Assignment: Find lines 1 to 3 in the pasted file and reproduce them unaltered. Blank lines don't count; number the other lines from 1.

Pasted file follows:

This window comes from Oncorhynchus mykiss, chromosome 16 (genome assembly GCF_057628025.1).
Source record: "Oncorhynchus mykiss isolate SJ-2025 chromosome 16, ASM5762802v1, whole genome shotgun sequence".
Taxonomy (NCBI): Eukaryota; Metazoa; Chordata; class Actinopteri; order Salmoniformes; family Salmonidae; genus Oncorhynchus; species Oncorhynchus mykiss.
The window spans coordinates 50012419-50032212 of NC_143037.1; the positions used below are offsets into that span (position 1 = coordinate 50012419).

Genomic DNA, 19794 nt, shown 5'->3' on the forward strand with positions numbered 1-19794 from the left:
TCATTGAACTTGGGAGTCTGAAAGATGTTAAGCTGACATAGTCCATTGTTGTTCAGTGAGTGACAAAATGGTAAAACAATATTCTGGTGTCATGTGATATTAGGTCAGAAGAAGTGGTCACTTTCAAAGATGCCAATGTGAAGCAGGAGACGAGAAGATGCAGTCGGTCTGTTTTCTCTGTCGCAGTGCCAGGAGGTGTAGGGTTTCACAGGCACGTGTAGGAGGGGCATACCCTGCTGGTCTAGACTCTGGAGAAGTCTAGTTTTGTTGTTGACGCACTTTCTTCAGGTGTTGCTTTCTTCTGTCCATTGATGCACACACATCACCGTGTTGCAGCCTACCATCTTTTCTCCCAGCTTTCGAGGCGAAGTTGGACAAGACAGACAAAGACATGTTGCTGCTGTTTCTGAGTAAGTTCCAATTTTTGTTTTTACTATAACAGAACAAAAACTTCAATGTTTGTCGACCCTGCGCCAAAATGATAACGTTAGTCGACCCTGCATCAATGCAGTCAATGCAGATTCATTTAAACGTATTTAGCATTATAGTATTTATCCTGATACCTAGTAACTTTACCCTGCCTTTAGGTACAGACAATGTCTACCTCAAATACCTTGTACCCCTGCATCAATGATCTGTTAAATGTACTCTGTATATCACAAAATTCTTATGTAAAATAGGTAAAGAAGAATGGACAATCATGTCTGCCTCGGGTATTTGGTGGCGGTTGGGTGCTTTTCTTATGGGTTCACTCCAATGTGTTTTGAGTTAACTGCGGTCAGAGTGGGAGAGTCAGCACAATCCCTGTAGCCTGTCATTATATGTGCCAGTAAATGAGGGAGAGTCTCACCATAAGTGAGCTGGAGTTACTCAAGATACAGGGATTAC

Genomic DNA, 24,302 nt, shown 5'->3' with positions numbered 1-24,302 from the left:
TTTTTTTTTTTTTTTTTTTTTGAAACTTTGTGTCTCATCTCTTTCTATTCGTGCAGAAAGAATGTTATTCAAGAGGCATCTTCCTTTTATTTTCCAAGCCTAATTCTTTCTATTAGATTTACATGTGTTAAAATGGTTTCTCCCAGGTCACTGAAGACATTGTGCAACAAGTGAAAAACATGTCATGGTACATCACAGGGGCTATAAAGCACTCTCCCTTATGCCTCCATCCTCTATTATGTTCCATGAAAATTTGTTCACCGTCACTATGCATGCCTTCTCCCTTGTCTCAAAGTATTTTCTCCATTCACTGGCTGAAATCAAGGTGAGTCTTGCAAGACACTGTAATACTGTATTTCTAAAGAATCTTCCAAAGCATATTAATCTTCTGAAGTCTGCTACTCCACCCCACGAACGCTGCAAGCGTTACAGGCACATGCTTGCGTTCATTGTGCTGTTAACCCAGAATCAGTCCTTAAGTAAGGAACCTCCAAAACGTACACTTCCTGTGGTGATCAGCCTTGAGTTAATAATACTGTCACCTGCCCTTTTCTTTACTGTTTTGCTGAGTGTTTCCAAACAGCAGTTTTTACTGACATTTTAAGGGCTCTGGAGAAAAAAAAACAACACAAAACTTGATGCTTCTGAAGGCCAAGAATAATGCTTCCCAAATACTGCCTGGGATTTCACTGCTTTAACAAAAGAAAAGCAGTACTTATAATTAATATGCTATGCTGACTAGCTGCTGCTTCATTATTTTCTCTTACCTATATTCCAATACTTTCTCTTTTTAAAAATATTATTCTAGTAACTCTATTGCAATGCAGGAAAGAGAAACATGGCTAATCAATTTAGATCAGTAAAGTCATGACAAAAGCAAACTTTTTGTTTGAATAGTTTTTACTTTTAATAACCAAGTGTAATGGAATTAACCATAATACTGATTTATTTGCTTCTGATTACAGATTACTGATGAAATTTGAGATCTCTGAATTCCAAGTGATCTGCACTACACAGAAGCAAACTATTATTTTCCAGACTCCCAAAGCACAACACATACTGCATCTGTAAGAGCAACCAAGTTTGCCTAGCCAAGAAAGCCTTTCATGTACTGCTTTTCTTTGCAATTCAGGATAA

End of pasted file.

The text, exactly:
This window comes from Oncorhynchus mykiss, chromosome 16 (genome assembly GCF_057628025.1).
Source record: "Oncorhynchus mykiss isolate SJ-2025 chromosome 16, ASM5762802v1, whole genome shotgun sequence".
Taxonomy (NCBI): Eukaryota; Metazoa; Chordata; class Actinopteri; order Salmoniformes; family Salmonidae; genus Oncorhynchus; species Oncorhynchus mykiss.